A neurovascular component of futile reperfusion after ischemic stroke
An acute ischemic stroke (AIS) is a devastating event that hit each year millions of people and one third of them die. Although macrovascular recanalization strategies have greatly revolutionised stroke management, microvascular blood flow to the brain may still be impaired. Half of recanalized patients have neurological deficits causing them to be dependent in daily living and the futile reperfusion can be the cause. Large infarcts and severe neurological deficits can develop despite recanalized and “open” large intracerebral vessels. On a microvascular level, this may be explained by pre-capillary vasospasm affecting blood flow and its pattern. The mechanism behind this ischemia-induced constriction of pericytes and pre-capillary arterioles is unknown. We propose that this is a result of unconventional mechanisms that are potentiated by ischemia and aim to characterize them. We hypothesize that;
Pharmacological tools to manipulate with these pathways are available, but detailed molecular characterization of potentially involved signalling pathways is necessary for specific and targeted implementation to AIS therapy.
After having resolve the macrovascular problem in AIS treatment, we need mechanistic insight behind futile reperfusion on the microvascular level to suggest therapeutic strategies to protect the brain against ischemic damage and to improve stroke outcome. Addressing the microvasculature after thrombectomy signifies a new paradigm in AIS treatment.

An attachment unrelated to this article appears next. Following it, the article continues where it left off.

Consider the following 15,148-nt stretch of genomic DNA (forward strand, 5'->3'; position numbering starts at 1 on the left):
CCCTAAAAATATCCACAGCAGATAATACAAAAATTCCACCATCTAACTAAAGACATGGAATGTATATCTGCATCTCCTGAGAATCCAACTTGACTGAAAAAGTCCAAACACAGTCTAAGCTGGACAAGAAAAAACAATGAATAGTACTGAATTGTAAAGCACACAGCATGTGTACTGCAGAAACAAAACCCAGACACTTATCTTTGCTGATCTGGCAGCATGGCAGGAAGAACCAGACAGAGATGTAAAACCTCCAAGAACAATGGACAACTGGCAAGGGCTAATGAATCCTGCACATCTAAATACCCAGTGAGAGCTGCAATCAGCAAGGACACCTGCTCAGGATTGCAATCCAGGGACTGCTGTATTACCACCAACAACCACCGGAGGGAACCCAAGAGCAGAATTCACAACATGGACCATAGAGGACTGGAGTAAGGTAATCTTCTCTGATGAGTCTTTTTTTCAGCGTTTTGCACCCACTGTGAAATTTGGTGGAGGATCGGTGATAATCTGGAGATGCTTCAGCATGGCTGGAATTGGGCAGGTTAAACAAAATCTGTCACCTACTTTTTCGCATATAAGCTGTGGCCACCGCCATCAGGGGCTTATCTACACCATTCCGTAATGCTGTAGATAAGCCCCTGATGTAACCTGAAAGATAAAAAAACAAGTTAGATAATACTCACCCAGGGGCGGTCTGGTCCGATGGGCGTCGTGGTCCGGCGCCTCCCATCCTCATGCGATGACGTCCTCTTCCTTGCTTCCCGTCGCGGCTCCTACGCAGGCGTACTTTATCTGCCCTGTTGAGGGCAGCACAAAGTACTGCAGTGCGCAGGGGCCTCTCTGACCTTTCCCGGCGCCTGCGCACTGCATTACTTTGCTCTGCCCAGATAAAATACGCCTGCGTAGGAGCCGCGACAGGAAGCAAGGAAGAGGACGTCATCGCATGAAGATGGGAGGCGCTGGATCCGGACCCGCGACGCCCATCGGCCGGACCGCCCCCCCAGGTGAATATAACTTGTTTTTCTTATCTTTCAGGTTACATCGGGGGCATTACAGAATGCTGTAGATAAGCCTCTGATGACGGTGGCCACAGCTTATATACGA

This is translational research that is based on various rodent models of AIS but is aligned with the studies from our clinical collaborators and thus, includes patient data. The comprehensive experimental protocols include spatial omics analyses, expression studies, pharmacological interventions in awake murine models. State-of-art brain imaging, e.g., laser speckle contrast imaging and two-photon microscopy, is a core technique in the project. A broad collaboration with the local hospital and leading international experts ensures the success of this project.
The candidate must hold PhD degree in natural science or medicine. Experience within cardiovascular physiology, molecular biology, neuroscience and/or transport physiology will be an advantage. The candidate should preferably have experience with:
The group has a long-standing expertise in animal experimental model research combining the neurological and cardiovascular abnormalities, and in studying their comorbidities. In vivo assessment of blood pressure and organ perfusion control in anaesthetized and awake rodents, organ bath experiments and expression studies are ongoing in the group. The host group has a close collaboration with several membrane transport and neuroscience groups at the Department and in the University Hospital. Specifically, the group expertise include;
Send your resume and a short description of your motivation for this project to the host supervisor before 31 March 2023.